The special counsel found “improbably high voting rates” at nursing homes. He was even able to determine that some of the filled-out ballots did not reflect the intent of the nursing home residents. He found suspected forgeries of signatures and votes by people who had been judged incompetent and could not legally vote. He found votes "cast" by people who were unaware of their surroundings and didn’t even know what year it was.
The WEC had tried to use COVID to justify what it had done, saying they didn’t want seniors ”disenfranchised.” Special Counsel Gableman was stern in his assessment of that: “In no way was WEC’s mandating illegal activity a ‘solution’ to ‘disenfranchisement’ and to suggest that WEC’s actions were a good faith effort at doing so ignores the facts and the law.” He went on to point out that the problems he had found, resulting from their directive, WERE examples of disenfranchisement.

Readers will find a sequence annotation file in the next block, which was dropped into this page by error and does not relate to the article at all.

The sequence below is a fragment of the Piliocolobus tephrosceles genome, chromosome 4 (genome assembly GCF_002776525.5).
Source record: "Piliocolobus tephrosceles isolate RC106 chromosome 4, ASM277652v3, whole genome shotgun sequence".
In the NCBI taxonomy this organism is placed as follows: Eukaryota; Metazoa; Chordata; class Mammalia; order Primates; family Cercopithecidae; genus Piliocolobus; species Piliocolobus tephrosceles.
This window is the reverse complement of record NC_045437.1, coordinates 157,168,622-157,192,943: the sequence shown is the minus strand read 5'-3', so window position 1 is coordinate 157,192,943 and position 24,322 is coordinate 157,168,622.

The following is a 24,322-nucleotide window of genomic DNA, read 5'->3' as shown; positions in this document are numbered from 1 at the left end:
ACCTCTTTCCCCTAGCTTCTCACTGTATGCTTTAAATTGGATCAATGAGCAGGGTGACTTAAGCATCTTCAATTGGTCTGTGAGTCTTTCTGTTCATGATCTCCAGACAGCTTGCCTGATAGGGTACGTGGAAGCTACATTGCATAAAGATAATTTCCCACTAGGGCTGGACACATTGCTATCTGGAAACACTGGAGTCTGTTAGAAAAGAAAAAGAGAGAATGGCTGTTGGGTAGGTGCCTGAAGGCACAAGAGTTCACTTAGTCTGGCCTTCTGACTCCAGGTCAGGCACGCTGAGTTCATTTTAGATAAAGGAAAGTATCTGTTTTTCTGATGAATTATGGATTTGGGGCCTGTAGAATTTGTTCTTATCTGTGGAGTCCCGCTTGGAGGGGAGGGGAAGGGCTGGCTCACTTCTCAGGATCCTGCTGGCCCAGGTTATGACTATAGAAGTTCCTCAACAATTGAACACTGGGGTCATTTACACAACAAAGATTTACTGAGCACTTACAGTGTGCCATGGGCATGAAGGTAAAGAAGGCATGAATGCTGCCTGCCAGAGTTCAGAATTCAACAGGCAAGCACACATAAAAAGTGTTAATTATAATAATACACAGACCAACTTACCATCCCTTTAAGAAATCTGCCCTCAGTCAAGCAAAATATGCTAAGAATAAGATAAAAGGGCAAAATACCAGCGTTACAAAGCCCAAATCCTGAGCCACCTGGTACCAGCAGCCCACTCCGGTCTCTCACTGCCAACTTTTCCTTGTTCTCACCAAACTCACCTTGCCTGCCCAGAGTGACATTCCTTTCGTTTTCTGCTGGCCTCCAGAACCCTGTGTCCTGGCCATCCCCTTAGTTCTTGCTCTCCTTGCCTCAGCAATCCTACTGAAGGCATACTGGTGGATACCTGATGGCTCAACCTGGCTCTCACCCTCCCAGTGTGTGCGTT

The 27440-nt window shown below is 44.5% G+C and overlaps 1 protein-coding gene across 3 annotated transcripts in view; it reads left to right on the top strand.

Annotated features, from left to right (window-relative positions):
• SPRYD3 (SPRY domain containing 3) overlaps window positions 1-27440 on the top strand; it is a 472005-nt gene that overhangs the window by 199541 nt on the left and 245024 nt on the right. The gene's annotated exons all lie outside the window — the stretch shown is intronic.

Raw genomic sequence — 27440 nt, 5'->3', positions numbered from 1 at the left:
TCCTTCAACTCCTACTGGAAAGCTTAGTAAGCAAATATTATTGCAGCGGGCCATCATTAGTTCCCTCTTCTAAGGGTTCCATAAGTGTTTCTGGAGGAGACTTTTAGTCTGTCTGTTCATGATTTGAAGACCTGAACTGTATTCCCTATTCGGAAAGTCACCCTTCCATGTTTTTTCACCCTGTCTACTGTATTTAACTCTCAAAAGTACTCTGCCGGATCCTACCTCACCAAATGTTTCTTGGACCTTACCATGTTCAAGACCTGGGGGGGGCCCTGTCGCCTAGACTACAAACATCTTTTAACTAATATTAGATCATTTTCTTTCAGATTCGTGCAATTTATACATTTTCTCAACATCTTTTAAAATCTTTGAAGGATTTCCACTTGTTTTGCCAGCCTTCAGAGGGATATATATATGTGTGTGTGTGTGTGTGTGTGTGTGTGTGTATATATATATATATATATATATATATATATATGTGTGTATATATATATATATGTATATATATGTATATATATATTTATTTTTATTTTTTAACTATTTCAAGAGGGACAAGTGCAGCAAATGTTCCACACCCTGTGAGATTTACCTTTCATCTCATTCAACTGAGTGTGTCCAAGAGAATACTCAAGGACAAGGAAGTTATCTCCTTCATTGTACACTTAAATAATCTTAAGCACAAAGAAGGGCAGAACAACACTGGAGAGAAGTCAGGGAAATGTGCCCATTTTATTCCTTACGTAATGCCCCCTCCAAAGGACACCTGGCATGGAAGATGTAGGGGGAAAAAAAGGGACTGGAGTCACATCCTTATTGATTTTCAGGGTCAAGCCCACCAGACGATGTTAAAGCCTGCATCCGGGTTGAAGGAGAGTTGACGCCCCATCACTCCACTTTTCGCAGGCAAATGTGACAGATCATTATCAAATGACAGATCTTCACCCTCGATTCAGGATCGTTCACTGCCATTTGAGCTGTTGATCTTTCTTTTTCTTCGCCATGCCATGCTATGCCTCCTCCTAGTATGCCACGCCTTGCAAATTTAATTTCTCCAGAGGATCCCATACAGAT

Gableman said that to get the full picture of the significance of the fraud, “a state-wide, complete audit of all absentee votes from all facilities” required to use the SVD system is necessary.
In the 2020 election, Wisconsin went for Biden by a margin of just 20,682 votes. Since about 92,000 people reside in Wisconsin nursing homes, the findings of this investigation cast “doubt on the election result” according to the special counsel report. The Wisconsin State Assembly might authorize Gableman to expand his audit, but that’s not official at this writing. Wisconsin Attorney General Josh Kaul called the sheriff’s original investigation a “publicity stunt” and is highly unlikely to do anything with this one. That seems like a great reason for voters to show up in droves this fall and boot him out of office.
Incidentally, the report has chapters dealing with other issues in Wisconsin that we’ve discussed before, such as the infusion of money from Mark Zuckerberg and the Center for Tech and Civic Life, and potential violations of law concerning ballot security at dropboxes. Look for social media to flag discussions of this report as heretical and news outlets to trash it (Politico and BuzzFeed already have), even though it’s the product of a special counsel investigation and contains, presumably, facts.